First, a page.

The Pee-Wee 3D is a sports film, and as in many sports films, the drama focuses not on the characters’ athletic achievements, but on their psychological problems: each has their own story and their own complex issues to resolve.
In 2013, the 14-year-old Alice Morel-Michaud was nominated for a Genie award as «best supporting actres» for her role in this film.
An 11 year old girl never lets go of her Barbie, as if the doll were her only protector — and almost a weapon. She talks to it, she’s candid with it, because her family and peers can’t understand and help her. During a school trip, she runs away, goes to the seashore and climbs into a truck cabin. This escape could have ended tragically, but it was her salvation. The driver is also lonely in his own way. He understands her and becomes her friend; he doesn’t demand candidness nor does he insist on her returning home. The road, long walks, simple conversations, the summer — all this calms the girl down and makes her stronger so she can let go of the doll. By the end on this journey, she won’t need protection anymore.
Agnès Troublé is the nickname designer and producer Agnès B. chose for her directorial debut. She decided that her first film would be a road movie. It smoothes the sore and complex topic of domestic violence. In this visually sophisticated and disquieting movie, one still feels the signature French lightness. The author remains an observer whose task is not to judge, but to find the best language to tell his story. The script was written 10 years ago; the plot and the topic are not conflict-free — and the film, like memory, is replete with gaps, and entices with its sensual and vivid delivery, its fresh breath free from clichés and simple answers.
Hide Your Smiling Faces
Director: Daniel Carbone
Producers: Jordan Bailey-Hoover, Daniel Carbone, Matthew Petock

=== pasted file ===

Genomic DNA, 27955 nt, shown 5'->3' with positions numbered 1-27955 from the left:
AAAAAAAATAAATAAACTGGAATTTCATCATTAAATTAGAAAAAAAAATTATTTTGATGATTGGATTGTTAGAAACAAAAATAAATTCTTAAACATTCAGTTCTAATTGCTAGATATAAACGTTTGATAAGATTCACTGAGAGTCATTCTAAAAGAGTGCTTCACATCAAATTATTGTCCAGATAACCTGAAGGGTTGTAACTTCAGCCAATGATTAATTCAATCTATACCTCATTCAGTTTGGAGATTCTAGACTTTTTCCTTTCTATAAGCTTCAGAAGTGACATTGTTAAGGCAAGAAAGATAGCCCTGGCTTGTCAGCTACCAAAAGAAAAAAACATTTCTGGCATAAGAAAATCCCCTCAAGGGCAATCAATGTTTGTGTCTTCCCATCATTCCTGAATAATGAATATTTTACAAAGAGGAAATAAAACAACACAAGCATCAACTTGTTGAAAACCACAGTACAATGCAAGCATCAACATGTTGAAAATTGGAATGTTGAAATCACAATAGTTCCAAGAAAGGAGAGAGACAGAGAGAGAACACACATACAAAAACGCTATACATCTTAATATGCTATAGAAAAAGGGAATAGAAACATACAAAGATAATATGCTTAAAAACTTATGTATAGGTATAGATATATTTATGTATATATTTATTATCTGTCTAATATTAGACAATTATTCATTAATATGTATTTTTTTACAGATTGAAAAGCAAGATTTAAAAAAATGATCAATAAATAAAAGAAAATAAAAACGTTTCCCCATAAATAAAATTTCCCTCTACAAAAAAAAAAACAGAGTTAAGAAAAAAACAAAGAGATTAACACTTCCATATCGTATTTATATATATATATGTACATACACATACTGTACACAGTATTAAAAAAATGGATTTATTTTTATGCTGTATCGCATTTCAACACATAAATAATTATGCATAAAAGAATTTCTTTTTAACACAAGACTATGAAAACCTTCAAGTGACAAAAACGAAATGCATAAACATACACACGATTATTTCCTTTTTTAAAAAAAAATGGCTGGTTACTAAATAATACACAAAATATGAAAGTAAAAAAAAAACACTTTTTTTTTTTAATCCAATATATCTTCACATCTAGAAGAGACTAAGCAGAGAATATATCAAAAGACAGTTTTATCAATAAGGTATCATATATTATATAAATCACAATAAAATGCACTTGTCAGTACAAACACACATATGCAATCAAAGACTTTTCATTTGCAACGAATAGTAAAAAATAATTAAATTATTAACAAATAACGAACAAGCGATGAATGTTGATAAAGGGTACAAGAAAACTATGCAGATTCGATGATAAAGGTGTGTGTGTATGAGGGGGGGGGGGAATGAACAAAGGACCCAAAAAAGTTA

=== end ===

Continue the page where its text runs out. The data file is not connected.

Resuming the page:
Cast: Ryan Jones, Nathan Varnson, Colm O’Leary, Thomas Cruz, Christina Starbuck, Chris Kies
Teenagers are playing in an old abandoned building, where walls and ceilings are collapsing. Images of decay and fall arouse their curiosity and trigger the desire to explore. But sometimes, it’s hard to face up to decay — that is, when human life is at stake. Two brothers confront their friend’s death differently. One wants justice as he sees it — he becomes cruel and aggressive; the other is cautious and silent — he admits he doesn’t know what to think and how to act. But both of them will make peace with the world where lives and death intertwine.
Daniel Carbone made his debut in full-length cinema a couple of years ago. He is successful both as a director and as a cameraman. Critics have called Hide Your Smiling Faces an atmospheric, visual, Terrence-Malickesque film. Full of natural dialogues and everyday life circumstances, this picture doesn’t shun improvisation, and at the same time is incredibly poetic and mysterious: it reminds of Peter Weir’s masterpiece Picnic at Hanging Rock. The filmmaker knows how clearly the elusive canvas of existence shows through cinematographic imagery, and he’s ready to share this knowledge with his viewer. Adolescence is the age of undismissible myths and fears you can only capture and survive.
The film participated in the Generation program in Berlin-2013, was nominated for Sutherland Trophy (BFI London Film Festival — 2013). It was also featured at film festivals in Chicago and Tribeca.